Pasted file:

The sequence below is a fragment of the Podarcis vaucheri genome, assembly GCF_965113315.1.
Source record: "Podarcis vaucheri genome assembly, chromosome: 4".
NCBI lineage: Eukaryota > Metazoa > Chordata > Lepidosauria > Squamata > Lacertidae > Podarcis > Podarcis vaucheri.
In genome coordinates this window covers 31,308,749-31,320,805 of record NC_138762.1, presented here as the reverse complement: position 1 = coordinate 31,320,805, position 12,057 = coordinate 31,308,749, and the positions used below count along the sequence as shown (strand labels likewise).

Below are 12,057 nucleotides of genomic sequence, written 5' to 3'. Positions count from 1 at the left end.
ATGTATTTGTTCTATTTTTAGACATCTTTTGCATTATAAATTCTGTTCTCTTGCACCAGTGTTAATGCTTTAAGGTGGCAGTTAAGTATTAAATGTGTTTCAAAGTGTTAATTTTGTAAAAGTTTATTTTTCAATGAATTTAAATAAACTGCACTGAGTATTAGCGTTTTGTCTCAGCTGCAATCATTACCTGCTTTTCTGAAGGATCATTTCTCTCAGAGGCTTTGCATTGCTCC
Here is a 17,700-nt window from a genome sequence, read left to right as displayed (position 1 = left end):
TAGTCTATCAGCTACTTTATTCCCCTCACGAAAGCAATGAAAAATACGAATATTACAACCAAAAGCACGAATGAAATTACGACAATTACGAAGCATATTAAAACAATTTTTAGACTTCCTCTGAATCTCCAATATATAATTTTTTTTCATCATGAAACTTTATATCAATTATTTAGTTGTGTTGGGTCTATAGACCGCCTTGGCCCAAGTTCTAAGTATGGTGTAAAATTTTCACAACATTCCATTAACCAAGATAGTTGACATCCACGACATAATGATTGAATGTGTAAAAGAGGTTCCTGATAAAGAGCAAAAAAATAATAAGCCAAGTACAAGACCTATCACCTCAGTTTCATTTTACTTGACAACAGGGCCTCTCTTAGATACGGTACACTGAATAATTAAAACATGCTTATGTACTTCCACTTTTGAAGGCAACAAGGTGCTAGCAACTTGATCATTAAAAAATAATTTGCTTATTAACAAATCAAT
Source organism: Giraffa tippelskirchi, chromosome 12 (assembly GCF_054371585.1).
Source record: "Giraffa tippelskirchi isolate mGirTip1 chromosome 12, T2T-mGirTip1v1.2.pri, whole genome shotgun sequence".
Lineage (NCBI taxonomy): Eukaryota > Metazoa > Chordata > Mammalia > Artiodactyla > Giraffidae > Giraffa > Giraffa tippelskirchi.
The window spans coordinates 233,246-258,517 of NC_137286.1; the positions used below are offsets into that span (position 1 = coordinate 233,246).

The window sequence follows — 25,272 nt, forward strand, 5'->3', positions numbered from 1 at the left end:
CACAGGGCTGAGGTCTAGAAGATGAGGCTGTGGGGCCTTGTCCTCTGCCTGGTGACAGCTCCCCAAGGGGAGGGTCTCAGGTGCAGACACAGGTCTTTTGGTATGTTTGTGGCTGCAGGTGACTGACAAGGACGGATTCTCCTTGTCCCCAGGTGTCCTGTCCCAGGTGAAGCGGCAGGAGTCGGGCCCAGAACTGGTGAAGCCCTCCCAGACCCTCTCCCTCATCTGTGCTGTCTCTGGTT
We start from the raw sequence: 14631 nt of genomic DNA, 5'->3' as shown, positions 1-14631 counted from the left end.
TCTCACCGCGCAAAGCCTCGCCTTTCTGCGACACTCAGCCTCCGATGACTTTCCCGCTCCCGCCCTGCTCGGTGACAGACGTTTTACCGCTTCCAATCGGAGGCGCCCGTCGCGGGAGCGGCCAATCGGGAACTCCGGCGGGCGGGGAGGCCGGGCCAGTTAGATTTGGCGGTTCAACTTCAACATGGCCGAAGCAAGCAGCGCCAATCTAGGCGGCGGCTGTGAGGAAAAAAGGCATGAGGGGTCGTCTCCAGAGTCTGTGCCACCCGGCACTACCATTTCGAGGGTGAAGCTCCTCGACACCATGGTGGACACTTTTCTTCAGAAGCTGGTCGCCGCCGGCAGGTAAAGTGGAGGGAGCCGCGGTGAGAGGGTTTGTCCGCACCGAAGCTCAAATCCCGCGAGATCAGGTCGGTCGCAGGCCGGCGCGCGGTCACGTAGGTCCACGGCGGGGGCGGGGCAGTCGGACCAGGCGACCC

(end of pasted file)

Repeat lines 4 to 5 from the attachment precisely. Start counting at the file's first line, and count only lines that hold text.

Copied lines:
In genome coordinates this window covers 31,308,749-31,320,805 of record NC_138762.1, presented here as the reverse complement: position 1 = coordinate 31,320,805, position 12,057 = coordinate 31,308,749, and the positions used below count along the sequence as shown (strand labels likewise).

Below are 12,057 nucleotides of genomic sequence, written 5' to 3'. Positions count from 1 at the left end.